Farhad Husain explores the complex dynamics of human relationships in urban societies with his exhibition, Phantasmagoria
This exhibition features artists who interpret real-world issues through dystopian imagery
"I have always enjoyed the inner politics of human relationships. In my earlier works, I created images from my day-to-day visual experiences. But they were always presented with a touch of humour and sarcasm," says 45-year-old artist Farhad Husain. Originally from West Bengal, Husain explores the complex dynamics of human relationship in urban societies, mostly nurtured by the hand of capitalism. His artwork, ‘Pre Wedding Fun’, looks at the male-female sexuality from an Indian wedding point-of-view. Although, adding a touch of humour, Husain tries to portray an underlying sense of pathos through the painting. This, and a few of his artworks, is presented at Latitude 28 Gallery, Lado Sarai. The exhibition titled ‘Phantasmagoria’ started on Wednesday and will have the works of the artist on display till November 15.
Also featuring works by Dileep Sharma, Pratul Dash, and George Martin, the artists showcase their takes in problematising the concept of reality through paintings. Using bold colours and immaculate techniques, each artist draws inspiration from popular culture, juxtaposing their ideas with disenchantment and surrealism. The exhibition is curated by Latitude 28 director Bhavna Kakar, who had keenly observed the artists, only to find an underlying similarity in their works. “The language of art—taking serious issues and portraying them in a humorous way—has become sidelined, and I was keen to bring back this adventurous palette to mainstream art galleries,” says Kakar.
Merging dreams in society
Dash, who has been painting for the last 24 years, uses the painted surface to distort the viewer’s perception of reality. His artworks are a surrealist approach to socio-political issues that he projects through a dream-like imagery. While speaking of his painting ‘Moon Walk’, which is part of the exhibition, Dash explains, “Animals are important motifs that I use. The ostrich in the painting has its head down like us humans who do not want to see the issues of the world. The egg is also a powerful image; I painted golden lines on top of it to show that it is cracked, representing today’s divided society.”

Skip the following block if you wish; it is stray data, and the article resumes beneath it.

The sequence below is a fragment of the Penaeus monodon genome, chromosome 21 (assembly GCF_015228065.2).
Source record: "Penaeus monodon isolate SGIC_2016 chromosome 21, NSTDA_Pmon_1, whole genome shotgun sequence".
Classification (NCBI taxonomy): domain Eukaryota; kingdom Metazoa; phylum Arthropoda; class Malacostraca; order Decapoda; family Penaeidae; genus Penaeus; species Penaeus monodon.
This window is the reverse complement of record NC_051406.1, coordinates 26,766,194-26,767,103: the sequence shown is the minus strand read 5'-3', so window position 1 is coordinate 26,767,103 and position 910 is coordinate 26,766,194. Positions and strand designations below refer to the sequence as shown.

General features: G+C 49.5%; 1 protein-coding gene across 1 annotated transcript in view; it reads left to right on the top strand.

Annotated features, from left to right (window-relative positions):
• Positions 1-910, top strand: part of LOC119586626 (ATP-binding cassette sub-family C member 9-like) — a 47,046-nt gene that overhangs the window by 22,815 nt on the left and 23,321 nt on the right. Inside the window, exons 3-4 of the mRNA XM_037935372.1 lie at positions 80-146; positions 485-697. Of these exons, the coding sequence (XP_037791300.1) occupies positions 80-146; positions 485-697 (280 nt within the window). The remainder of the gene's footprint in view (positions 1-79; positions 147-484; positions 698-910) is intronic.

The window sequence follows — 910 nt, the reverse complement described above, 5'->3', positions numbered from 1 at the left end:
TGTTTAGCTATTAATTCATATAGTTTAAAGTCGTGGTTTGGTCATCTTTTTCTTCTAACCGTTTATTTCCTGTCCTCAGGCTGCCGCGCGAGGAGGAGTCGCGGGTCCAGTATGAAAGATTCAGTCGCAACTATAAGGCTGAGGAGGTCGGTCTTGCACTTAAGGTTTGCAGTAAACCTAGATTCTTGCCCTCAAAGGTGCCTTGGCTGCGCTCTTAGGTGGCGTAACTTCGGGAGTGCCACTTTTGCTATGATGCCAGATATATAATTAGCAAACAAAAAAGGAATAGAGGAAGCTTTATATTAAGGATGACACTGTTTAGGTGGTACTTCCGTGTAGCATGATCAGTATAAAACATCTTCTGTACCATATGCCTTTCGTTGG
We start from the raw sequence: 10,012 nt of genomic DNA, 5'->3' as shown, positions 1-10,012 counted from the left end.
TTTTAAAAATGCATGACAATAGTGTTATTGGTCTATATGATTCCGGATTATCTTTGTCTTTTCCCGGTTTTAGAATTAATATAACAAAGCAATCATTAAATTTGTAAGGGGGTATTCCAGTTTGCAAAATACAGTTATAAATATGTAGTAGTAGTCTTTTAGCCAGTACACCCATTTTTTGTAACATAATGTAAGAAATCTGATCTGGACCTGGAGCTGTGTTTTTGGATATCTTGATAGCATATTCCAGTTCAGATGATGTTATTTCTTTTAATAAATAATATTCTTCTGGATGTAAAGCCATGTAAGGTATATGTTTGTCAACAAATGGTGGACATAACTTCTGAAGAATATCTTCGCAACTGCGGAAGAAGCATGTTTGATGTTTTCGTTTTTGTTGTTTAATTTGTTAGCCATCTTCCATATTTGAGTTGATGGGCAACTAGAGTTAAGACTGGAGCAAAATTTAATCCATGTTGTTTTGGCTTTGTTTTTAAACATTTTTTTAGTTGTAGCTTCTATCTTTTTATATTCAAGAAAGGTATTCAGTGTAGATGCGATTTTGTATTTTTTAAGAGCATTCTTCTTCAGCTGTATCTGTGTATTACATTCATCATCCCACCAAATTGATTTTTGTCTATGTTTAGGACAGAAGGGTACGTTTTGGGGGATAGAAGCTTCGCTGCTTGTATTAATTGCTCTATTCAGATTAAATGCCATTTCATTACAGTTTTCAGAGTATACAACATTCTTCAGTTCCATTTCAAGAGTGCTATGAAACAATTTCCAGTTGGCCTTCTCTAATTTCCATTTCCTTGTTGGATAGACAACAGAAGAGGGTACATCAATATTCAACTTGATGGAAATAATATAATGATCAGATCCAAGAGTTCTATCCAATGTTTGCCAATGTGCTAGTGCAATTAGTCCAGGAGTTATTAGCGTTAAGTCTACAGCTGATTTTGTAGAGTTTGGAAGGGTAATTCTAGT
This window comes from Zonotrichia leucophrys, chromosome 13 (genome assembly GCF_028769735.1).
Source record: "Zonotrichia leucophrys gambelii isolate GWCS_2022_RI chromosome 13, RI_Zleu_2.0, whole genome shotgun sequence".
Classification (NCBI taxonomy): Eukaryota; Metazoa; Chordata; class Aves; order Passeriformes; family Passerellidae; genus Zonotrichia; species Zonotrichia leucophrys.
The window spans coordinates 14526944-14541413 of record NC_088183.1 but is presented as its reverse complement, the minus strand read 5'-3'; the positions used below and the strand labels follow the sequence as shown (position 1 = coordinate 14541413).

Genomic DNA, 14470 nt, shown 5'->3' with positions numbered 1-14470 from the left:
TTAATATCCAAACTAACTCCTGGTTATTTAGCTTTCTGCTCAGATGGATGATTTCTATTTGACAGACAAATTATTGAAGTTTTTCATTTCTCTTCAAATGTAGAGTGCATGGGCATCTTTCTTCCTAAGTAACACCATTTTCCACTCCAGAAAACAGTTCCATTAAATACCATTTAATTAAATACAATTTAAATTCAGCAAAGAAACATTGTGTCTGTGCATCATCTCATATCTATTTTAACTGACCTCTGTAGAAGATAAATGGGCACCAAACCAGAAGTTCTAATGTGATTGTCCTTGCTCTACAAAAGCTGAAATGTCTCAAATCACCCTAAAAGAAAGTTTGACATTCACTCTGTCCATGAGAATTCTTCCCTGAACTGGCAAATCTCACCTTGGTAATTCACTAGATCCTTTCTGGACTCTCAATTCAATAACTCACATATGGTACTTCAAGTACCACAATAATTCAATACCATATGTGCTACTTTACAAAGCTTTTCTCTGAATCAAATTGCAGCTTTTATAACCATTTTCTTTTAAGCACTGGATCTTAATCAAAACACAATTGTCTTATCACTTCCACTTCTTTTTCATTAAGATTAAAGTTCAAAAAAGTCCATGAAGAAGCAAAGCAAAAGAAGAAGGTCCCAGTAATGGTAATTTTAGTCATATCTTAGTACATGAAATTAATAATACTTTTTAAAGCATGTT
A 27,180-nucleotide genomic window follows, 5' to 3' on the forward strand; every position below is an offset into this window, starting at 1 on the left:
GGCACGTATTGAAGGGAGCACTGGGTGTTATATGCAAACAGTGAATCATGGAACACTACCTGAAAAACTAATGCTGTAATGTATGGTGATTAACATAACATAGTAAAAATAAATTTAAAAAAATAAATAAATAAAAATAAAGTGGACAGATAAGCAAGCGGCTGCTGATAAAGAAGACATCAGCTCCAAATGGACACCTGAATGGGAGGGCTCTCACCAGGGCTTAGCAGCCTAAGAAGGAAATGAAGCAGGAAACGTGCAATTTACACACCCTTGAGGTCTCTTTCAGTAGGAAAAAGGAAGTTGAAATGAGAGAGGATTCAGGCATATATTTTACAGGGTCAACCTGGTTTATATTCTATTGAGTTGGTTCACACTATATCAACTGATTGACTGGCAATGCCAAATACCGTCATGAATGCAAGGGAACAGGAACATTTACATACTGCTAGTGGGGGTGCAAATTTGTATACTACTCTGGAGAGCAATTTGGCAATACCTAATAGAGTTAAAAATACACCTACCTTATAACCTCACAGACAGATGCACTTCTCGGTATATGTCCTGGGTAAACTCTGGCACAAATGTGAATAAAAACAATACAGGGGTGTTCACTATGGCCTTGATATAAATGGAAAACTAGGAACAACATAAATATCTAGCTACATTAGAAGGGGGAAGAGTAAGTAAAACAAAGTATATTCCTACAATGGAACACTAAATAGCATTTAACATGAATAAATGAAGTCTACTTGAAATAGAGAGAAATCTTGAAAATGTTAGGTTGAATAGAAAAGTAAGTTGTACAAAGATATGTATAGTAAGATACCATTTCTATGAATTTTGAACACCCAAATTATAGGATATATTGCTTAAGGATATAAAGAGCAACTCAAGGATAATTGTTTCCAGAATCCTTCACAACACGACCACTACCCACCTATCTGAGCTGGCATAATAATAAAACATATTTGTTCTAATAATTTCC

Without being too overt with imagery, Dash aestheticises politics in his paintings. On the other hand, Sharma, a Rajasthan native, looks at portraits and its larger-than-life quality. Observing portraits of Colombian singer Shakira and iconic painters such as Amrita Sher-Gil and Frida Kahlo, Sharma represents such artists through personal interpretations. “I have used bold colours for Kahlo to show her power. But my portrait is not particular to Kahlo. I portray her from a common person’s perspective to make her more relatable,” says the 47-year-old painter.
Stepping away from reality
By delving deep into make-belief worlds, these artists try to question the viewers’ ideas of society. Seamlessly adding humour and sarcasm to the mix, they subvert popular culture by presenting nuanced layers of paradoxes. “There is a likeness to real life but the overall artworks are a disenchantment of reality with the artists creating their surreal representations,” concludes Kakar.